26 April 2024

With a Little Help from My Friends – thoughts about Citizen Science

April is global Citizen Science month, and to celebrate, we have decided to conduct a very special -and extensive!- joint interview with some European citizen-science specialists. 

As you probably know by now, BGE relies on the invaluable help of a growing number of citizen scientists. If we are to tackle challenges like the current biodiversity loss, we need to build a consistent map of European biodiversity and for that, we need to collect as much data as possible across Europe. Only a cross-border, mass-scale data collection effort will allow us to build the solid reference libraries that we need for biodiversity research. Needless to say, it is an enormous endeavour for which the contribution of citizen scientists is simply crucial. 

That being said, what are the important elements to have in mind when working with citizen scientists? What kind of resources should we devote for citizen science activities? What do citizen scientists expect in return? These are all interesting questions for which our quite heterogeneous group of experts provide their own views below.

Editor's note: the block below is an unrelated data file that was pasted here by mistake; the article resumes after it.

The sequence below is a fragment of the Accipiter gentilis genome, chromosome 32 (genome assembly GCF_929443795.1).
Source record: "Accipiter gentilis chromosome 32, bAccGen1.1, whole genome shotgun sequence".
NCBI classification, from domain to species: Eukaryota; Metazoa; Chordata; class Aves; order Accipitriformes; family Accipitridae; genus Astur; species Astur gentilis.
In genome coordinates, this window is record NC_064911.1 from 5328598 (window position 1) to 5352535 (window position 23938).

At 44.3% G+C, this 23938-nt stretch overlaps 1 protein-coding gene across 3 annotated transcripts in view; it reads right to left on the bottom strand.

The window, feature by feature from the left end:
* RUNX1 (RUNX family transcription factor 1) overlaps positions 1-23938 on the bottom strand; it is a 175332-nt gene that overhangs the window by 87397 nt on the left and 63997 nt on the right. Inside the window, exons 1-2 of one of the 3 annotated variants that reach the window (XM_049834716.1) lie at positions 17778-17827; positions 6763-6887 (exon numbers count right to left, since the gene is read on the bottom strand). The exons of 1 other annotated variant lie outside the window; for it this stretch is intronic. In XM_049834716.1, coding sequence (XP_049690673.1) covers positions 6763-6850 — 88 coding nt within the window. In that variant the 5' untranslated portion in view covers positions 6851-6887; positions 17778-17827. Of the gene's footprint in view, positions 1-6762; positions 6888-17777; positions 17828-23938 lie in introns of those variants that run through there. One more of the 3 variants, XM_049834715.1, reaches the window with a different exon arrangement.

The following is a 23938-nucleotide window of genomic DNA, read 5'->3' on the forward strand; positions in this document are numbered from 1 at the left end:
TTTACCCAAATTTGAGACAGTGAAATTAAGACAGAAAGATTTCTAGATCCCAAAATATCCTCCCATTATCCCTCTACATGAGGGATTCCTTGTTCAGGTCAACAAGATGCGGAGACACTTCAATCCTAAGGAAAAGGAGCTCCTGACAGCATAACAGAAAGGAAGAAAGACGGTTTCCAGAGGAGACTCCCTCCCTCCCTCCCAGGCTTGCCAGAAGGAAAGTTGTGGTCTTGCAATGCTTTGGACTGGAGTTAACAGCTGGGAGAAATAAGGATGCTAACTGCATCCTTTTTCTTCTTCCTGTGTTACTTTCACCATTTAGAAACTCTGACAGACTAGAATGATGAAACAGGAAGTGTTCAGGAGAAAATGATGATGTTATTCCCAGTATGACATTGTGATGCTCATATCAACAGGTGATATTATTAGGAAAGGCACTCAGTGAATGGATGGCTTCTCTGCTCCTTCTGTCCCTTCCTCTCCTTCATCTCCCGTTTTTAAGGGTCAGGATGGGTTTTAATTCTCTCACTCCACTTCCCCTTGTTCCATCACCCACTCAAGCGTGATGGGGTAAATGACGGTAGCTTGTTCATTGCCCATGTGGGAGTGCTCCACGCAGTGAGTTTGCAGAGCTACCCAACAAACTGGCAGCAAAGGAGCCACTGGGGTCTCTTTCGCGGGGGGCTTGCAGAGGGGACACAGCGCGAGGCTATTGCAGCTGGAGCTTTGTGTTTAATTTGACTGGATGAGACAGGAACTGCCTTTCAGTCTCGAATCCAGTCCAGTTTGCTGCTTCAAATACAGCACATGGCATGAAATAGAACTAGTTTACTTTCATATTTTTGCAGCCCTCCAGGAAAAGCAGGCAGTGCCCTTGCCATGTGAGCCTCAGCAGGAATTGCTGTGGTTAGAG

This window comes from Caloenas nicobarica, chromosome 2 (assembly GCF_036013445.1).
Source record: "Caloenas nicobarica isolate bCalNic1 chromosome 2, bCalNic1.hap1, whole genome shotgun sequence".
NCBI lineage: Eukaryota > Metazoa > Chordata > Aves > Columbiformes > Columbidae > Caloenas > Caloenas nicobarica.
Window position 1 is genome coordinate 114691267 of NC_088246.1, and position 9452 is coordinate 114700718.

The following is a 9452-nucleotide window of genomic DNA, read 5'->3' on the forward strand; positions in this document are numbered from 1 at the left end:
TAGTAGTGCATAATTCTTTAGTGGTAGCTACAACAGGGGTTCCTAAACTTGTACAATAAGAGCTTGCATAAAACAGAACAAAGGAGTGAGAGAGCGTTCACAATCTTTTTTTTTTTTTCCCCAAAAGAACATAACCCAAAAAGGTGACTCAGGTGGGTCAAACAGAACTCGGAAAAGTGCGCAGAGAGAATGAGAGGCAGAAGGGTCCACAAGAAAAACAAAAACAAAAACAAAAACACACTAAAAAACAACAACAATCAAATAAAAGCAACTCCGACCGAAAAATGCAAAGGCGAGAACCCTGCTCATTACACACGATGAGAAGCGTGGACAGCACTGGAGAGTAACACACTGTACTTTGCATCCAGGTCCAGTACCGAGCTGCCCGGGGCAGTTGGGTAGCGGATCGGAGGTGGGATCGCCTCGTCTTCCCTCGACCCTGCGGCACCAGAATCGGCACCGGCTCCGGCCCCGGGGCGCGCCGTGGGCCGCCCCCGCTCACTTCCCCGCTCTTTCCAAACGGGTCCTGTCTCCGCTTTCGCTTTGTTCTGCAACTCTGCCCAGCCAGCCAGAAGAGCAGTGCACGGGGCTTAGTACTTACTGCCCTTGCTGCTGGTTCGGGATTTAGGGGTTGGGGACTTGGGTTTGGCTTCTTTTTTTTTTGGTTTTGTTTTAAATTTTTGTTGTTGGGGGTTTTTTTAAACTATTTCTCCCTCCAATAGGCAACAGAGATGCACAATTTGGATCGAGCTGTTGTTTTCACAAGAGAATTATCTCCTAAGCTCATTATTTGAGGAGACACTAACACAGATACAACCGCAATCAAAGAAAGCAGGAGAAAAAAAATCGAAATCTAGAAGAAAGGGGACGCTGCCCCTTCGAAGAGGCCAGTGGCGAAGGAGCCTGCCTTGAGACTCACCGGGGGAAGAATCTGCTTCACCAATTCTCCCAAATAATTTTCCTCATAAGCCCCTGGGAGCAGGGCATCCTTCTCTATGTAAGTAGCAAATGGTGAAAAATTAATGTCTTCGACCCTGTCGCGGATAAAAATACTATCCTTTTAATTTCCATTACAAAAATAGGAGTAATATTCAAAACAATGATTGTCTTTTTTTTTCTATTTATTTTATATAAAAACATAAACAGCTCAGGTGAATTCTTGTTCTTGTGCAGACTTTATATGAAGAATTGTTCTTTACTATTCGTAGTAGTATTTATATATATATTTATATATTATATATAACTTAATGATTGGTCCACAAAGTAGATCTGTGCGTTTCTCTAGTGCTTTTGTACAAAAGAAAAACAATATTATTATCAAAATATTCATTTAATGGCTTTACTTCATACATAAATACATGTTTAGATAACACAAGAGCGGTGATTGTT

NOTE: For the sake of not making this post too long, we have selected some of the responses for each of the questions. You can take a look at the interview in full here.

Image credit: Zoological Research Museum Alexander Koenig


Elena Buzan (University of Primorska, Slovenia); María José Ruiz López (Estación Biológica de Doñana, CSIC, Spain); Carolina Corrales (Zoological Research Museum Alexander Koenig, ZFMK, Germany); Karolina Bacela-Spychalska (University of Lodz, Poland); Sonia Ferreira (Centro de Investigação em Biodiversidade e Recursos Genéticos, CIBIO, Portugal); Christian de Guttry (Swiss Institute of Bioinformatics, SIB, Switzerland); Svein-Ole Mikalsen (University of Faroe Islands, Denmark); Willie Duncan (retired, formerly Scottish Environment Protection Agency); Rebecca Lewis (Buglife, Scotland, UK).

What is, in your opinion, the most relevant group of citizen scientists that we should target for biodiversity genomics?